LLM Candidate ’19
Leila is a 2009 graduate of the University of Louisiana at Lafayette in Lafayette, Louisiana, where she received her Bachelor of Arts in Political Science with a minor in Criminal Justice. Leila is also a 2018 graduate of Southern University Law Center (SULC), where she received her Juris Doctorate.
During her time in law school, Leila founded SULC’s Animal Legal Defense Fund Student Chapter and served as its president until her graduation this past May. Leila spent her first summer in law school interning with Animal Welfare Institute (AWI), working on their Shark Fin Campaign to end of the horrific practice of shark finning. During her second summer in law school she worked with AWI as a Wildlife Law and Policy Intern, where she conducted extensive legal research related to wildlife issues and drafted various legal documents and petitions, one of which was an international treaty for animal protection. Additionally, Leila served as a law clerk with For All Animals working with their “Attorney at Paw” program during her final year of law school where she worked on wildlife issues. Leila was awarded the Advancement of Animal Law Scholarship by the Animal Legal Defense Fund in 2017 for her contributions to animal law.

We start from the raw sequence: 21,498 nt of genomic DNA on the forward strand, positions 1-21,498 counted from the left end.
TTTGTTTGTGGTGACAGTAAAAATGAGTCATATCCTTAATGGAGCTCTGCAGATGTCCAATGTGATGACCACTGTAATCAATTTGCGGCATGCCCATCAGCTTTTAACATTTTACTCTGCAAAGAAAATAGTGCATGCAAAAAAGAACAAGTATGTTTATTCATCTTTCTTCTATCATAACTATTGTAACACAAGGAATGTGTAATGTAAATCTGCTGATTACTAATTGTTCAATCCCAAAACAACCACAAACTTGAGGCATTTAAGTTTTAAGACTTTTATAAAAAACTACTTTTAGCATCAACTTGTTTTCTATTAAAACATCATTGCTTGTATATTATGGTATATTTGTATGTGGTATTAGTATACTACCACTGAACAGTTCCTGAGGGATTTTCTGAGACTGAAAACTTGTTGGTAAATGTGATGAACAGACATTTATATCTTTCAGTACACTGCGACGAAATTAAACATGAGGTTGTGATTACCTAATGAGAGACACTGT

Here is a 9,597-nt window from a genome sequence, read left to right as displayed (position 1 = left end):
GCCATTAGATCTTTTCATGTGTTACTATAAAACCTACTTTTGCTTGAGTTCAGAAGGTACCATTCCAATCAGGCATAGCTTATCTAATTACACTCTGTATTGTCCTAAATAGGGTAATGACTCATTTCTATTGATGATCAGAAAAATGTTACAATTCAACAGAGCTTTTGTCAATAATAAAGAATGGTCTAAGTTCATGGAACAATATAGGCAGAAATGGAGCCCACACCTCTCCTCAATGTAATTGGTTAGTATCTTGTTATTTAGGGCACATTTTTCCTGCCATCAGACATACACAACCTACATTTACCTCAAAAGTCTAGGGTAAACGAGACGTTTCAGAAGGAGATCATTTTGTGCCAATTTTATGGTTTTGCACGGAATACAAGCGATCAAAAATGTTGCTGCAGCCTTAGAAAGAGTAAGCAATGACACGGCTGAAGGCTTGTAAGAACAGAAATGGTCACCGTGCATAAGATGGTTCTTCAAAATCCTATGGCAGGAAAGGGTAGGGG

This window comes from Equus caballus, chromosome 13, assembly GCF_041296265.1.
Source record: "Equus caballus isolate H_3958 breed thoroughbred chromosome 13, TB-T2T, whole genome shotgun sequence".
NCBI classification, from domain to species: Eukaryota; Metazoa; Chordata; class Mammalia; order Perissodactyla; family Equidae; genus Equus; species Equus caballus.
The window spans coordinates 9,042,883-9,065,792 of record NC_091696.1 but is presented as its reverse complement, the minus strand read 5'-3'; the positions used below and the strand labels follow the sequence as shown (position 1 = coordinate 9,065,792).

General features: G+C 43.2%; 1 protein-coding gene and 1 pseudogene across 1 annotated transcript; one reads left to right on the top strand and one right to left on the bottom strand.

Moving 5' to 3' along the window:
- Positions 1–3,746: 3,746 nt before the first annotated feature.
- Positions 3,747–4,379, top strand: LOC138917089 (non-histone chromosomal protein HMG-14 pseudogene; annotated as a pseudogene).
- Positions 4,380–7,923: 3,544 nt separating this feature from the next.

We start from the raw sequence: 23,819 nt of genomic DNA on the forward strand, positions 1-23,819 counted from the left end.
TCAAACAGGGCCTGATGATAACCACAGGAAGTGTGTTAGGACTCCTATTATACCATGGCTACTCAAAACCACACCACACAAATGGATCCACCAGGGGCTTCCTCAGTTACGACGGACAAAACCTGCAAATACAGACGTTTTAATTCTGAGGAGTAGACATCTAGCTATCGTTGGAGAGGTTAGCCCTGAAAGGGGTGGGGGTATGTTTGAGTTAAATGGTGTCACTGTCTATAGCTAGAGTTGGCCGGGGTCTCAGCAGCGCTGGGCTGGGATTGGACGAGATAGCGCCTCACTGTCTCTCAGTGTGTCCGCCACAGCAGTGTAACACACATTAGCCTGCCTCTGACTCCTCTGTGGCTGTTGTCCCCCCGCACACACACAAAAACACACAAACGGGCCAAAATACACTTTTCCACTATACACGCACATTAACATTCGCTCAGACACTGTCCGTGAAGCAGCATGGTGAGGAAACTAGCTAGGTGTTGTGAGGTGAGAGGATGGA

Leila has penned various legal articles that have been published online, one of which was an analysis of “dog bite” laws. Notably, Leila’s article: “Veganism: Health, Civil Rights, and Animal Rights Explained” was published in the Spring 2018 edition of SULC’s publication, The Public Defender.
Aside from her work in animal law, Leila served as a student attorney with SULC’s domestic violence clinical education program. In this role, Leila drafted and filed motions and petitions for divorce, custody and restraining orders and appeared in court with her clients.
Leila has been an active volunteer with various organizations such as a domestic violence shelter, a shelter for teen mothers, Boys and Girls Clubs, Hospice, Big Brothers Big Sisters, the Muscular Dystrophy Association and various animal shelters. Further, as an undergrad, Leila volunteered as a tutor to teach illiterate adults in her community to read.
Leila came to Lewis & Clark to expand her education and further her understanding of the field of animal law. Upon her graduation, Leila hopes to obtain meaningful employment where she can use her legal education to continue her efforts and dedication to the field of animal law. She also aspires to teach animal law as she feels there is no better way to advocate for animal than to educate the legal community on the horrors that animals are faced with.